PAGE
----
As weird as it may sound, some vegetables are actually not healthy for diabetics. Vegetables like carrots, potatoes, parsnips, beetroots, and sweetcorn are tricky food options to improve blood sugar levels. This is because while these foods have genuine benefits, they also have high glycemic index scores and must be consumed as your doctor advises.
What is Ozempic?
Ozempic (semaglutide) is a prescription medication for type 2 diabetes treatment. It is injected once weekly and can be an option when first-line treatments like Metformin and lifestyle changes fail to control high blood sugar.
Apart from helping diabetic patients achieve blood sugar control, Ozempic is also an off-label anti-obesity drug for weight management. It is also approved for Type 2 diabetes patients with higher risks of cardiovascular issues such as stroke, high blood pressure, and heart attack.
How Does Ozempic Work?
Ozempic contains an active ingredient, "semaglutide," which mimics the effects of a hormone called glucagon-like peptide-1 (GLP-1) in the human body. GLP-1 is a naturally-occurring hormone produced in the gut in response to food intake. It triggers insulin release from the pancreas to maintain an optimum blood glucose level.
People with type 2 diabetes typically don't produce enough insulin or are insulin-resistant, leading to high blood glucose levels. Ozempic works by activating the GLP-1 receptors in the body, which increases insulin production, reduces glucose production in the liver and slows down glucose absorption in the intestines. This helps to lower blood sugar levels and improve glycemic control in people with type 2 diabetes. You may also notice a lower appetite and fuller stomach while on the drug, which are primary factors of weight management.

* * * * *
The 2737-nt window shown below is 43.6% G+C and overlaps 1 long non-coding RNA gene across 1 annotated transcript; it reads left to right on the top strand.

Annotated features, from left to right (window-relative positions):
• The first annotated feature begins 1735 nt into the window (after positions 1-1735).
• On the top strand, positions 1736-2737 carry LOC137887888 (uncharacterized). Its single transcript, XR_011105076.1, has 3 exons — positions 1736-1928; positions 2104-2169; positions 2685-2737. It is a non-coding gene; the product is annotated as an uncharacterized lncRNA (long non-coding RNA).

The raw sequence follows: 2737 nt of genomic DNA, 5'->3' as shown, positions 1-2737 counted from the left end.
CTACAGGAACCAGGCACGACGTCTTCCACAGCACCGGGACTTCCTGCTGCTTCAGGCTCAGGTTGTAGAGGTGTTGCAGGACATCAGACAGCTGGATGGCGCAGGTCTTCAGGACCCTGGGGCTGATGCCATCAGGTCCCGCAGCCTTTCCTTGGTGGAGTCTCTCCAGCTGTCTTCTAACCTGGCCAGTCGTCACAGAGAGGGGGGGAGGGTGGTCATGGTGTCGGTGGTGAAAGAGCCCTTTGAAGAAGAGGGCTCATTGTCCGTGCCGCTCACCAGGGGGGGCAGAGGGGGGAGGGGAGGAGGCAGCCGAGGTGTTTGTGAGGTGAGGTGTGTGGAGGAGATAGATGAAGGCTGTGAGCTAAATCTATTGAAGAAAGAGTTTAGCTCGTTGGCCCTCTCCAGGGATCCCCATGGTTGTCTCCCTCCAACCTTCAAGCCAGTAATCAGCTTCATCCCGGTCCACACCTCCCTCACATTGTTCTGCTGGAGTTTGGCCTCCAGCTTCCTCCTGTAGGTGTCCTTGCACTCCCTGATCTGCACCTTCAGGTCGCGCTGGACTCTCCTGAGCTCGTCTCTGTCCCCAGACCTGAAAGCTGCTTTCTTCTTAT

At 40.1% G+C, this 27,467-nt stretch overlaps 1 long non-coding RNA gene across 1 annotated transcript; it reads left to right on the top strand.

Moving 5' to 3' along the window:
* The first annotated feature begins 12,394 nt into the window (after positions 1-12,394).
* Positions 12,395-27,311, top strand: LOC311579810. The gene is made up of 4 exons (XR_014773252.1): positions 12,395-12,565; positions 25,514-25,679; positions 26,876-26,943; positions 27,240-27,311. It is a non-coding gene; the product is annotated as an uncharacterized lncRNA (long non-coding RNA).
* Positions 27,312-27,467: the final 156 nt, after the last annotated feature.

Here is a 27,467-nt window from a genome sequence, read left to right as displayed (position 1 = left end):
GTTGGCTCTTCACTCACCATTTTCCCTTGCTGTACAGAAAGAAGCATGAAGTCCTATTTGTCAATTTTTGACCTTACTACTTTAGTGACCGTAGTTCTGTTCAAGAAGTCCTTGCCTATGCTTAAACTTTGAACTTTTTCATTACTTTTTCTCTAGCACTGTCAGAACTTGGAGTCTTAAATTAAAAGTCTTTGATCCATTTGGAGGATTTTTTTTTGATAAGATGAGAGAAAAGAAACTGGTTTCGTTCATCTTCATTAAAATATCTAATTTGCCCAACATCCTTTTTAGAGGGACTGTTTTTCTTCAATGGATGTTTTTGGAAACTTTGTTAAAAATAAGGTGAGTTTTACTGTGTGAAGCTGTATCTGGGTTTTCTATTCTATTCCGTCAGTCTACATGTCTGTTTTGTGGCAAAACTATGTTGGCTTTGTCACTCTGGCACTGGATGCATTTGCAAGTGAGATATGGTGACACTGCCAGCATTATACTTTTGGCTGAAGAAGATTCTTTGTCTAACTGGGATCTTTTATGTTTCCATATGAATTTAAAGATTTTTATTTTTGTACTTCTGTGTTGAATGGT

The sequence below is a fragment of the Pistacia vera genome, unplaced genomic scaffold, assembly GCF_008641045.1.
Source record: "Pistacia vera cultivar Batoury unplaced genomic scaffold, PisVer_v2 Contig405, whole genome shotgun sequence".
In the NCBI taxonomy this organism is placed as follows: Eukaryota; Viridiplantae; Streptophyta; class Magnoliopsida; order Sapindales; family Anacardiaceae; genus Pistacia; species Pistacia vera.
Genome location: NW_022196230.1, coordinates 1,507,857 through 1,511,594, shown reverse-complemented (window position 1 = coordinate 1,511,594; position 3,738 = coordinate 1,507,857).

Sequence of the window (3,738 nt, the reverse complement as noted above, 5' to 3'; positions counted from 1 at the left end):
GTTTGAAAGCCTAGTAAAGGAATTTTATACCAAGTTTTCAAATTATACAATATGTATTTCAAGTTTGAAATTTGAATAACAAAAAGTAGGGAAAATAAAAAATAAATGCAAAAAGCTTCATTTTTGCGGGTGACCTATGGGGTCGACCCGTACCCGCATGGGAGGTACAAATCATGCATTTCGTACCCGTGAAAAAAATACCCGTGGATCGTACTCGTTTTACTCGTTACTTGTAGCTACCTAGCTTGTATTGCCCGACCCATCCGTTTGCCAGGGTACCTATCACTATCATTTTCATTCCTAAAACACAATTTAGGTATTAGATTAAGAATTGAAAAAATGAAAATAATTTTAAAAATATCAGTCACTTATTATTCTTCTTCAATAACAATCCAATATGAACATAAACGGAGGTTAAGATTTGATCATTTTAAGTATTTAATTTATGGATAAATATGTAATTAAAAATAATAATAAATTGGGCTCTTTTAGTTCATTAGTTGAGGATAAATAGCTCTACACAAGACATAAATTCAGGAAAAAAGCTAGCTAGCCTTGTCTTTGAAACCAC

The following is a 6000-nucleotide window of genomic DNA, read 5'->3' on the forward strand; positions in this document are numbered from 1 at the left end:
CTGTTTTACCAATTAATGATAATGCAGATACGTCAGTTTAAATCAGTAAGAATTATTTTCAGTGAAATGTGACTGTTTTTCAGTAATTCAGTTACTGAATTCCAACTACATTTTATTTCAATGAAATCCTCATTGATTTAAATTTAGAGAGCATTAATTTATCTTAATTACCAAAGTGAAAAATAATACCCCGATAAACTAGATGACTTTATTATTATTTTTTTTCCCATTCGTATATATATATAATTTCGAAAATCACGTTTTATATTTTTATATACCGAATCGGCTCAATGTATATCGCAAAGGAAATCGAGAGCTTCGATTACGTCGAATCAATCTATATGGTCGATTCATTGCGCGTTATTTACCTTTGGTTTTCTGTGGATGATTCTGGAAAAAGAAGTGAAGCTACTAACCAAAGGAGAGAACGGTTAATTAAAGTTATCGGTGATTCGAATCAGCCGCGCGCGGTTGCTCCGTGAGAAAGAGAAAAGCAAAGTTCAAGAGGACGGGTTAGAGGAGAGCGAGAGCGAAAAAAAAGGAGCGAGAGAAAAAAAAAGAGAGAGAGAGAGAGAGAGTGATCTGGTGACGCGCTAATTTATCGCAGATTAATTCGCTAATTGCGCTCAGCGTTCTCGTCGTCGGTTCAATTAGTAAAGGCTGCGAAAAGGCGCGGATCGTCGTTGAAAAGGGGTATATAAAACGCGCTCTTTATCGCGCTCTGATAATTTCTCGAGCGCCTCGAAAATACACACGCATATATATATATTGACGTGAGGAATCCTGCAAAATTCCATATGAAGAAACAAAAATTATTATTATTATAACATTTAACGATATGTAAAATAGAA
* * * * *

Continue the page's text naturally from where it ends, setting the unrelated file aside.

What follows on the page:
What are the Side Effects of Ozempic?
Like every medication, Ozempic has a few side effects, ranging from minor to severe. The most frequently reported side effects of Ozempic include the following:
Minor Side Effects of Ozempic
- Nausea and vomiting: Mild 0r severe nausea (often accompanied by vomiting) is a common side effect most users report during the first few weeks of taking Ozempic.
- Stomach upset: You may also have stomach pain, heartburn, burping, gas, bloating, constipation, and irregular bowel movements.
- Diarrhea: On some occasions, Ozempic can cause diarrhea. You can effectively manage this at home by rehydrating your body with oral electrolyte solutions.
- Weight loss: Ozempic is quite effective for chronic weight management. Sadly, not everyone taking the medication wants to lose weight. If that is the case, weight loss is one side effect you may have to expect while on Ozempic.
- Reduced appetite: Most patients taking Ozempic often experience reduced appetite due to how the medication works.